As Neil Gaiman, the writer who stepped in to host one of the tables at the ceremony after others pulled out, once said: “…if you don’t stand up for the stuff you don’t like, when they come for the stuff you do like, you’ve already lost.”
Index believes that speech and expression should be curbed only when it incites violence. Defending this position is not easy. It means you find yourself having to defend the speech rights of religious bigots, racists, misogynists and a whole panoply of people with unpalatable views. But if we don’t do that, why should the rights of those who speak out against such people be defended?
In 2016, if we are to defend free expression we need to do a few things. Firstly, we need to stop banning stuff. Sometimes when I look around at the barrage of calls for various people to be silenced (Donald Trump, Germaine Greer, Maryam Namazie) I feel like I’m in that scene from the film Lock, Stock and Two Smoking Barrels where a bunch of gangsters keep firing at each other by accident and one finally shouts: “Could everyone stop getting shot?” Instead of demanding that people be prevented from speaking on campus, debate them, argue back, expose the holes in their rhetoric and the flaws in their logic.
Secondly, we need to give people the tools for that fight. If you believe as I do that the free flow of ideas and opinions – as opposed to banning things – is ultimately what builds a more tolerant society, then everyone needs to be able to express themselves. One of the arguments used often in the wake of Charlie Hebdo to potentially excuse, or at least explain, what the gunmen did is that the Muslim community in France lacks a voice in mainstream media. Into this vacuum, poisonous and misrepresentative ideas that perpetuate stereotypes and exacerbate hatreds can flourish. The person with the microphone, the pen or the printing press has power over those without.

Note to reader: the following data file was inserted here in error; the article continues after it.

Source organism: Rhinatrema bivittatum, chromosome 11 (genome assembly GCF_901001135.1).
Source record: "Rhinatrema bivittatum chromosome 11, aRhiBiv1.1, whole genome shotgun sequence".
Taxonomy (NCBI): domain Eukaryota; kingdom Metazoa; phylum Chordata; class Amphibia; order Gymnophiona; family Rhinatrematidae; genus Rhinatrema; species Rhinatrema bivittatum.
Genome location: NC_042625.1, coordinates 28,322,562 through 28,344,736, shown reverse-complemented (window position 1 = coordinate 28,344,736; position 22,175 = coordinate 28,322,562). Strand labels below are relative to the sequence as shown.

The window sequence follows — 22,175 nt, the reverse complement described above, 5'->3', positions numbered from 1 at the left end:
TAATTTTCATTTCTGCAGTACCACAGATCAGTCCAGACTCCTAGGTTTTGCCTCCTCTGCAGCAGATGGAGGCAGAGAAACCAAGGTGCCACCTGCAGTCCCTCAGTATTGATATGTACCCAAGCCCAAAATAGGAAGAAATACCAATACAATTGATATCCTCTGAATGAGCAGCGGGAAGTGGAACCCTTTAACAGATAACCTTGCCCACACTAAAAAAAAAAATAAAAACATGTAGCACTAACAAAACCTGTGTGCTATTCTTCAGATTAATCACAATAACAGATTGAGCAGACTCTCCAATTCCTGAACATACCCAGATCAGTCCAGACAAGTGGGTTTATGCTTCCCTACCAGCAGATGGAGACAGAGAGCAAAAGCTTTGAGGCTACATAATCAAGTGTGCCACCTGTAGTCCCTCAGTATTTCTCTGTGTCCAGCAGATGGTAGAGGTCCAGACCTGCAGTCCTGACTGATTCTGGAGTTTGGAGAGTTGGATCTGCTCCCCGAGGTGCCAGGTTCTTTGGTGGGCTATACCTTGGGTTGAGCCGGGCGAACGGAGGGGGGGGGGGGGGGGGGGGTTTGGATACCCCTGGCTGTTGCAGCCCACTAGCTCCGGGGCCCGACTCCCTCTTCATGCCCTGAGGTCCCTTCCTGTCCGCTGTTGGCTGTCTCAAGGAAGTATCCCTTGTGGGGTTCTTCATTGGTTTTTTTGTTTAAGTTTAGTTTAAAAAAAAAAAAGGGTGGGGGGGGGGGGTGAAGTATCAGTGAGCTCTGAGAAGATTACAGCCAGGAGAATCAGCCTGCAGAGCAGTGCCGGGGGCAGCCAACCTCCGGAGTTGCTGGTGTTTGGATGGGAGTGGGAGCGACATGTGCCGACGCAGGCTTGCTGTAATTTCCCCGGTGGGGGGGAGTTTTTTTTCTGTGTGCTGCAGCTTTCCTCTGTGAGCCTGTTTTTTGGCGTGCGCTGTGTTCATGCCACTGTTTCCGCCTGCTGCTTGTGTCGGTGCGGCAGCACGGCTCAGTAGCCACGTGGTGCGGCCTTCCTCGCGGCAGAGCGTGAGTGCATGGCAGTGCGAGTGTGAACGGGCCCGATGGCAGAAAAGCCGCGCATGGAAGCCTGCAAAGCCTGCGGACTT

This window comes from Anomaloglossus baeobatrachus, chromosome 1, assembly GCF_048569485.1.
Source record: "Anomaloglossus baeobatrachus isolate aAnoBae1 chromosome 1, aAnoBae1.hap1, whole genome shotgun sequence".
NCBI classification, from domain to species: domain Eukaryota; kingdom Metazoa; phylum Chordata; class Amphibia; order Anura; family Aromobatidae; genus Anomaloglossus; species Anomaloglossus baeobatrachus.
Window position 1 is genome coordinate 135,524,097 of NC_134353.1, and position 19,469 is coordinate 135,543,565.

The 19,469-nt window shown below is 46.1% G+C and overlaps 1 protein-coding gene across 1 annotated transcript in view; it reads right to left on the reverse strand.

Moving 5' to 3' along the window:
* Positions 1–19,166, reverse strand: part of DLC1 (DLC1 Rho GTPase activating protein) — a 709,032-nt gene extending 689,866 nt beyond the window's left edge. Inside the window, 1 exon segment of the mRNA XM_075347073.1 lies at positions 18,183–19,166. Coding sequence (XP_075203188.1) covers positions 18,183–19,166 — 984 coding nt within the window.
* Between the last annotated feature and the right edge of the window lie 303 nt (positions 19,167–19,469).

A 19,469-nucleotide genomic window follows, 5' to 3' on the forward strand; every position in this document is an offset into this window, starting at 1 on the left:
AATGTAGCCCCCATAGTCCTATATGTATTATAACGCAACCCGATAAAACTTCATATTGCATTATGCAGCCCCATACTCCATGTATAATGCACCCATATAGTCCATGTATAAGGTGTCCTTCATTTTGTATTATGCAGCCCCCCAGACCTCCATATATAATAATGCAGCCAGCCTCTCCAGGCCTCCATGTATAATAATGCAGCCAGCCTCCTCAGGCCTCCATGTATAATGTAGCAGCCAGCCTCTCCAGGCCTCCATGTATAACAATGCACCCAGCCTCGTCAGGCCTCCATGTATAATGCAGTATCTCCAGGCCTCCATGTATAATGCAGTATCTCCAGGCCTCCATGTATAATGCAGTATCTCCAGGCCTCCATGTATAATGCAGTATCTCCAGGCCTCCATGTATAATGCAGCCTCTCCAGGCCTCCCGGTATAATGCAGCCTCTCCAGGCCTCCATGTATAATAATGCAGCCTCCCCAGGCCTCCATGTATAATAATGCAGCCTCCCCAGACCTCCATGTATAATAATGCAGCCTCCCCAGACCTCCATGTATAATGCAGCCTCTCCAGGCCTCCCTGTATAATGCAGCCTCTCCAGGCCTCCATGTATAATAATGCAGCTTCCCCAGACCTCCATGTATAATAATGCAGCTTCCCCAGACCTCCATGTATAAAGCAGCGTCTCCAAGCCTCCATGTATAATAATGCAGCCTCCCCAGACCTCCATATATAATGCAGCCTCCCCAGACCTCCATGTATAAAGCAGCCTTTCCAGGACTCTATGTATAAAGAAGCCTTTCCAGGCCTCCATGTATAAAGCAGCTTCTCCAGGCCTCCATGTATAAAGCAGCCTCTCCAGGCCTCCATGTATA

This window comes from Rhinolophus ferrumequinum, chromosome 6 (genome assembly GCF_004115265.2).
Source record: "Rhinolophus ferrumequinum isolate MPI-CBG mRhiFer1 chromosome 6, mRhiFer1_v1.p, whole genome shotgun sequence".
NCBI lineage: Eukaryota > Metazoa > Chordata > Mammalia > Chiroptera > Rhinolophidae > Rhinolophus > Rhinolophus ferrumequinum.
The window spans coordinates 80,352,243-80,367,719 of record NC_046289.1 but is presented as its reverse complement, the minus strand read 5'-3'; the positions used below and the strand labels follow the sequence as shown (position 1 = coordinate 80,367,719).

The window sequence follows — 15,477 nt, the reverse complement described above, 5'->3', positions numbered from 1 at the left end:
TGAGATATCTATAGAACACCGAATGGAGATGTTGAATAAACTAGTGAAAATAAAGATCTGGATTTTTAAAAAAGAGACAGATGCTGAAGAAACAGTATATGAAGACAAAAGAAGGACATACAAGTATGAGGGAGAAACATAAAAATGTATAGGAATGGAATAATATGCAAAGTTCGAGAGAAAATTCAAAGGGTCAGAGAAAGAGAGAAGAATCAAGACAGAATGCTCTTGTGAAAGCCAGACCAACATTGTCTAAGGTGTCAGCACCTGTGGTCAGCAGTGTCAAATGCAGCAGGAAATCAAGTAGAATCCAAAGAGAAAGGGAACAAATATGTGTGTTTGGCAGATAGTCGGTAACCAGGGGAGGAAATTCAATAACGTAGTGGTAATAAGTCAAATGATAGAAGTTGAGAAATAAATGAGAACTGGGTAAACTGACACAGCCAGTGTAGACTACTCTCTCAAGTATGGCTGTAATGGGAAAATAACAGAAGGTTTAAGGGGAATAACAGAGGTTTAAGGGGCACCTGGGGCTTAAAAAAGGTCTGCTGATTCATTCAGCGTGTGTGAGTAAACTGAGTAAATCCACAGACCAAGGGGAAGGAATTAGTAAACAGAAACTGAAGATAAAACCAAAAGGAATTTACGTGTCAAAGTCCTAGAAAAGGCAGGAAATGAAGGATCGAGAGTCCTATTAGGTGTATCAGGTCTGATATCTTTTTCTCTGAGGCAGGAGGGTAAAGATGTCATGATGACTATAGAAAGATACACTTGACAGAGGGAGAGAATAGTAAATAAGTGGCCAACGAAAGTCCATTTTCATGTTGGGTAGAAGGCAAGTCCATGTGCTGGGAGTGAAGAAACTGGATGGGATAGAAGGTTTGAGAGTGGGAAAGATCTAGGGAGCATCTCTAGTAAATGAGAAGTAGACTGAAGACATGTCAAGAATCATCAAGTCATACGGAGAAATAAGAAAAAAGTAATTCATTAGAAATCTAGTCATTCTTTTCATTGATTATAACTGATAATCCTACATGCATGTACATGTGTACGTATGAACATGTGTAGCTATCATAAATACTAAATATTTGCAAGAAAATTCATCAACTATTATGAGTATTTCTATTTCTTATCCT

It is important not to dismiss these arguments but it is vital that the response is not to censor the speaker, the writer or the publisher. Ideas are not challenged by hiding them away and minds not changed by silence. Efforts that encourage diversity in media coverage, representation and decision-making are a good place to start.
Finally, as the reaction to the killings in Paris in November showed, solidarity makes a difference: we need to stand up to the bullies together. When Index called for republication of Charlie Hebdo’s cartoons shortly after the attacks, we wanted to show that publishers and free expression groups were united not by a political philosophy, but by an unwillingness to be cowed by bullies. Fear isolates the brave – and it makes the courageous targets for attack. We saw this clearly in the days after Charlie Hebdo when British newspapers and broadcasters shied away from publishing any of the cartoons featuring the Prophet Mohammed. We need to act together in speaking out against those who would use violence to silence us.
As we see this week, threats against freedom of expression in Europe come in all shapes and sizes. The Polish government’s plans to appoint the heads of public broadcasters has drawn complaints to the Council of Europe from journalism bodies, including Index, who argue that the changes would be “wholly unacceptable in a genuine democracy”.
In the UK, plans are afoot to curb speech in the name of protecting us from terror but which are likely to have far-reaching repercussions for all. Index, along with colleagues at English PEN, the National Secular Society and the Christian Institute will be working to ensure that doesn’t happen. This year, as every year, defending free speech will begin at home.